Julie Peru 24 Comments

There are several ways to get to Machu Picchu.  For people short on time or for those with no desire to hike their way to the Sun Gate there is the option of arriving in Aguas Calientes by train and then taking a bus up to the main gate of Machu Picchu.  But for those who desire a little more adventure there is the option to hike the Inca trail to the Sun Gate. This is the original main gate of Machu Picchu when it was used by the Incans.

The Inca Trail

The standard four day trek involves hiking for three days and then descending down into Machu Picchu on the fourth day. This is all arranged by tour companies as solo trekkers are not allowed to hike without a guide.

The shorter option is a full day hike from kilometer 104 of the Inca trail, ending at the Sun Gate in the afternoon. After spending the night in Aguas Calientes, you take a bus up the Machu Picchu and spend the day exploring this magical place. Tim and I chose the second, shorter option. There were several other places we wanted to see in Peru and our time was limited.

Reviews of the one day tour are mixed.  Some people said the hike was mediocre and not worth the time. Apparently the scenery during the first two days of the four day trek are phenomenal and we would be missing this. Tim and I took our chances, scheduled the one day hike, and hoped for the best.

We made a great decision. Hiking the Inca trail, even the little we did, was awesome and remains one of our favorite travel memories.

Hiking the One Day Inca Trail to Machu Picchu

Our first day started in Ollantaytambo.  Here we met the other couple we would be hiking with, Lies and Mauro.  Lies was Italian, Mauro was Brazilian, but they both were living in Washington DC at the time.  They could speak English, Spanish, Portuguese, and Italian.  Wow!  Tim and I really enjoyed hiking with them.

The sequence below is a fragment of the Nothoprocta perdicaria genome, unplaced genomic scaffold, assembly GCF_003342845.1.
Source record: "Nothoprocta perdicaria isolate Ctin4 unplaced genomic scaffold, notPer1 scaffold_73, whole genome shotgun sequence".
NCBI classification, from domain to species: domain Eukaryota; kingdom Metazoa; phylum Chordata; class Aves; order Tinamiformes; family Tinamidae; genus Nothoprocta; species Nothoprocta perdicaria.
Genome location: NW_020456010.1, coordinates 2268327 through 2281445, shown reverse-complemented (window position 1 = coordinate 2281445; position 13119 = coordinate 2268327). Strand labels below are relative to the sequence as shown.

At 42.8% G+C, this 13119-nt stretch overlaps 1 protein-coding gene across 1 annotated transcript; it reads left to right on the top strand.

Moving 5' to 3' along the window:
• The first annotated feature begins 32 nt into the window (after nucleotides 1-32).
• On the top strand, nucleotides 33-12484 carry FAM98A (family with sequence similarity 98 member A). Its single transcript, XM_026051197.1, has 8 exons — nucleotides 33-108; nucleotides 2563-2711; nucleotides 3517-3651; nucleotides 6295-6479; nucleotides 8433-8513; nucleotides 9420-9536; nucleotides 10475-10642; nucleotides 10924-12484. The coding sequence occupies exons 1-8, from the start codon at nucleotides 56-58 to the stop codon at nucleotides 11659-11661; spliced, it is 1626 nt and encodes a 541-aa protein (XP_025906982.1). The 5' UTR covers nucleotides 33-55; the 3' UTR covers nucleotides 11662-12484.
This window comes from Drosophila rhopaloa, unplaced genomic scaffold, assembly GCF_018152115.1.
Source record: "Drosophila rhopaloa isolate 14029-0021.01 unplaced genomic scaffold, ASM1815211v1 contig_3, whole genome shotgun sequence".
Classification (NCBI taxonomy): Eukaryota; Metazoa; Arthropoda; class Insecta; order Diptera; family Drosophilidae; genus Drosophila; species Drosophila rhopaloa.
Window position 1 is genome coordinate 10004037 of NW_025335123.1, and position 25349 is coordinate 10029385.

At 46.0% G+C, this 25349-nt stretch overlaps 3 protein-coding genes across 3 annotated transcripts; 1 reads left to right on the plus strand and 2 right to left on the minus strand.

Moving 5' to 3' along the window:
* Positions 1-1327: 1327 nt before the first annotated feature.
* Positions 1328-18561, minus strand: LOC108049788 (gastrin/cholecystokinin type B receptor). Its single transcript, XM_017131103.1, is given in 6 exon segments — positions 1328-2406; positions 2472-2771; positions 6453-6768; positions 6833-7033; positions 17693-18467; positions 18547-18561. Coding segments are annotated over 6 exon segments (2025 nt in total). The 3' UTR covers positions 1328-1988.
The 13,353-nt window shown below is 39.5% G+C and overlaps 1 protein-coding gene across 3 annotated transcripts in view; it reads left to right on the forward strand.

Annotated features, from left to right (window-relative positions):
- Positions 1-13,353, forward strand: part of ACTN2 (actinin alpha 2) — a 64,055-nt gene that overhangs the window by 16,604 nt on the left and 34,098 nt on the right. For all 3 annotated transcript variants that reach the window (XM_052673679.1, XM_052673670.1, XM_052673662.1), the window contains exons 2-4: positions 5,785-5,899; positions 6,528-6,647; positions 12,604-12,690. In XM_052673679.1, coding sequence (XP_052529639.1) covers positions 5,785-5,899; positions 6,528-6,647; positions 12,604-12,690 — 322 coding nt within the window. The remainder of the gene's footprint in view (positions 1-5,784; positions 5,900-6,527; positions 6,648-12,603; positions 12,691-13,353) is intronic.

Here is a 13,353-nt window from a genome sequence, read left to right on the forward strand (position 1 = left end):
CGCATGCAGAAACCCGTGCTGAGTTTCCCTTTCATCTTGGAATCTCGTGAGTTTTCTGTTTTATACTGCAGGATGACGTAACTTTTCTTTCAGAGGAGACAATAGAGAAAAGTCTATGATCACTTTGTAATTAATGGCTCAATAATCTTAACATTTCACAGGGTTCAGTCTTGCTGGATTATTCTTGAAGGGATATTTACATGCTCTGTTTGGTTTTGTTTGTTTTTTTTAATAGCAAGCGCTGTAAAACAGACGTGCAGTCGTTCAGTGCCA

The train to Machu Picchu

We took a one and a half hour train ride to km 104 to start our hike to Machu Picchu.  This hike would take us from the Urabamba River Valley 15 kilometers up and over several mountains to our final destination of Machu Picchu.

Getting Off Train

Camino Sagrado Inca Trail

Tim and I each had a backpack filled with our bare essentials:  camera, rain jackets, some toiletries, umbrella, clean clothes, and lots of water.  Whatever we needed for the next two days we had to carry on our backs, so we brought the bare minimum.

Inca Trail

For almost three hours we hiked up Winay Wayna, an Incan site high above the valley floor.  The sun was out and it was very hot.  It was also all uphill.  The hike was a lot of fun but a little more strenuous than we were expecting.

Tim on Inca Trail

Inca Trail to Machu Picchu

Winay Wayna

Finally, we reached Winay Wayna. This was a rest point for us. We all found a comfy rock and ate the lunch provided by Pie Experiences (our tour company). The food, surprisingly, was very good (chicken, quinoa, fruit, and chocolate covered coca leaves). Clouds were rolling in which cooled things off a lot. From here the hike got easier and by now we were only two hours from Machu Picchu.

Winay Wayna

Tim and Julie

After lunch at Winay Wayna the hike continued.  Now we were hiking though a rainforest, we occasionally were sprinkled on by a rain shower, and we were even lucky enough to see a rainbow.

Now we were really getting close.  These are called the Monkey Steps, because you have to use your hands to climb them…unless you are Tim.

Monkey Steps

Intipunku sign

After a long ascent up yet another stone staircase and hiking along these trails the Incans make hundreds of years ago, we arrived at Intipunku (Sun Gate in Quechua).  This was the moment we had been waiting for…our first view of Machu Picchu.

First View of Machu Picchu

And there it was, off in the distance, more beautiful and more awesome than any photo or video could ever show it.  And to have hiked all day through these amazing mountains to this viewpoint made it even more rewarding.  Machu Picchu!

Machu Picchu from Sun Gate

Tim and Julie at Machu Picchu